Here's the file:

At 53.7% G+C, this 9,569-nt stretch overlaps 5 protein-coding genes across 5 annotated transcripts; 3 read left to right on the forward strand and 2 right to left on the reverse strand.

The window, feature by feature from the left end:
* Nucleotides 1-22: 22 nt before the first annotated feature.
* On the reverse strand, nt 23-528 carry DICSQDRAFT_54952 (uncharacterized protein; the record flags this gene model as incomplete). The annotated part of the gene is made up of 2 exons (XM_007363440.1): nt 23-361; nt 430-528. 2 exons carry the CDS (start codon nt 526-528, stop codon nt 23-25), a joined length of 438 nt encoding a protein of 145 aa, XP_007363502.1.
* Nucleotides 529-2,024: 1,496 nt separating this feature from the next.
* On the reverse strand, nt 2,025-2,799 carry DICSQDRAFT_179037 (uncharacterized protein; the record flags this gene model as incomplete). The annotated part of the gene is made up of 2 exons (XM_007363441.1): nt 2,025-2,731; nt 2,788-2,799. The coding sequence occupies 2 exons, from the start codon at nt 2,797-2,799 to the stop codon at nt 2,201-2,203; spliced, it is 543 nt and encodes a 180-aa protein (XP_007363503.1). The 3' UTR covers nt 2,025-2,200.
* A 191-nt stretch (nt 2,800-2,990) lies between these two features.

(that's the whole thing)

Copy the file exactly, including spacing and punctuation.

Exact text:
At 53.7% G+C, this 9,569-nt stretch overlaps 5 protein-coding genes across 5 annotated transcripts; 3 read left to right on the forward strand and 2 right to left on the reverse strand.

The window, feature by feature from the left end:
* Nucleotides 1-22: 22 nt before the first annotated feature.
* On the reverse strand, nt 23-528 carry DICSQDRAFT_54952 (uncharacterized protein; the record flags this gene model as incomplete). The annotated part of the gene is made up of 2 exons (XM_007363440.1): nt 23-361; nt 430-528. 2 exons carry the CDS (start codon nt 526-528, stop codon nt 23-25), a joined length of 438 nt encoding a protein of 145 aa, XP_007363502.1.
* Nucleotides 529-2,024: 1,496 nt separating this feature from the next.
* On the reverse strand, nt 2,025-2,799 carry DICSQDRAFT_179037 (uncharacterized protein; the record flags this gene model as incomplete). The annotated part of the gene is made up of 2 exons (XM_007363441.1): nt 2,025-2,731; nt 2,788-2,799. The coding sequence occupies 2 exons, from the start codon at nt 2,797-2,799 to the stop codon at nt 2,201-2,203; spliced, it is 543 nt and encodes a 180-aa protein (XP_007363503.1). The 3' UTR covers nt 2,025-2,200.
* A 191-nt stretch (nt 2,800-2,990) lies between these two features.